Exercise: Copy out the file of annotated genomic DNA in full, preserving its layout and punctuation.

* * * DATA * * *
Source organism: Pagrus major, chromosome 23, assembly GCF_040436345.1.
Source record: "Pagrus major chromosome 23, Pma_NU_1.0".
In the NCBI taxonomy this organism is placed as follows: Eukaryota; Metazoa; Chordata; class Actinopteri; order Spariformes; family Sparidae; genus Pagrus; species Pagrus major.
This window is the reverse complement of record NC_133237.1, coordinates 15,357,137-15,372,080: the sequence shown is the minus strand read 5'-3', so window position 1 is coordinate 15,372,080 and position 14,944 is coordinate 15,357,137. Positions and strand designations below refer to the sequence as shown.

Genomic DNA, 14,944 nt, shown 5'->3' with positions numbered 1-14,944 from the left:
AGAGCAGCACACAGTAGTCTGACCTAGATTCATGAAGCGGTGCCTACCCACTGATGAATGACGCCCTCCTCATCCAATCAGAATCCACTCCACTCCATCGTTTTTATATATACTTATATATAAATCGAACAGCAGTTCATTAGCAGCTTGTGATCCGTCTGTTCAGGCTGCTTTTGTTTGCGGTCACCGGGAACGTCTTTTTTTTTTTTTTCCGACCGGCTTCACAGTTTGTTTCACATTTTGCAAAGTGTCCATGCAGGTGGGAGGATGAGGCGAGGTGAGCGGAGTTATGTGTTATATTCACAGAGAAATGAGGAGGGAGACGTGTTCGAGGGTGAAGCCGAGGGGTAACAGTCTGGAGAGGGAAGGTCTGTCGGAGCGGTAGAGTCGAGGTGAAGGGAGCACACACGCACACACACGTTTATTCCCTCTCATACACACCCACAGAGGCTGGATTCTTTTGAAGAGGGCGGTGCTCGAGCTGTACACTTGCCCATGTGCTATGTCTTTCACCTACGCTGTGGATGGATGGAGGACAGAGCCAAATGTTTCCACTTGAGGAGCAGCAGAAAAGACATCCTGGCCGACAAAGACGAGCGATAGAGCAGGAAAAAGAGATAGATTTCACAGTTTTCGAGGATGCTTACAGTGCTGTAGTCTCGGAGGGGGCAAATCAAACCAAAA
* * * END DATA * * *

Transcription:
Source organism: Pagrus major, chromosome 23, assembly GCF_040436345.1.
Source record: "Pagrus major chromosome 23, Pma_NU_1.0".
In the NCBI taxonomy this organism is placed as follows: Eukaryota; Metazoa; Chordata; class Actinopteri; order Spariformes; family Sparidae; genus Pagrus; species Pagrus major.
This window is the reverse complement of record NC_133237.1, coordinates 15,357,137-15,372,080: the sequence shown is the minus strand read 5'-3', so window position 1 is coordinate 15,372,080 and position 14,944 is coordinate 15,357,137. Positions and strand designations below refer to the sequence as shown.

Genomic DNA, 14,944 nt, shown 5'->3' with positions numbered 1-14,944 from the left:
AGAGCAGCACACAGTAGTCTGACCTAGATTCATGAAGCGGTGCCTACCCACTGATGAATGACGCCCTCCTCATCCAATCAGAATCCACTCCACTCCATCGTTTTTATATATACTTATATATAAATCGAACAGCAGTTCATTAGCAGCTTGTGATCCGTCTGTTCAGGCTGCTTTTGTTTGCGGTCACCGGGAACGTCTTTTTTTTTTTTTTCCGACCGGCTTCACAGTTTGTTTCACATTTTGCAAAGTGTCCATGCAGGTGGGAGGATGAGGCGAGGTGAGCGGAGTTATGTGTTATATTCACAGAGAAATGAGGAGGGAGACGTGTTCGAGGGTGAAGCCGAGGGGTAACAGTCTGGAGAGGGAAGGTCTGTCGGAGCGGTAGAGTCGAGGTGAAGGGAGCACACACGCACACACACGTTTATTCCCTCTCATACACACCCACAGAGGCTGGATTCTTTTGAAGAGGGCGGTGCTCGAGCTGTACACTTGCCCATGTGCTATGTCTTTCACCTACGCTGTGGATGGATGGAGGACAGAGCCAAATGTTTCCACTTGAGGAGCAGCAGAAAAGACATCCTGGCCGACAAAGACGAGCGATAGAGCAGGAAAAAGAGATAGATTTCACAGTTTTCGAGGATGCTTACAGTGCTGTAGTCTCGGAGGGGGCAAATCAAACCAAAA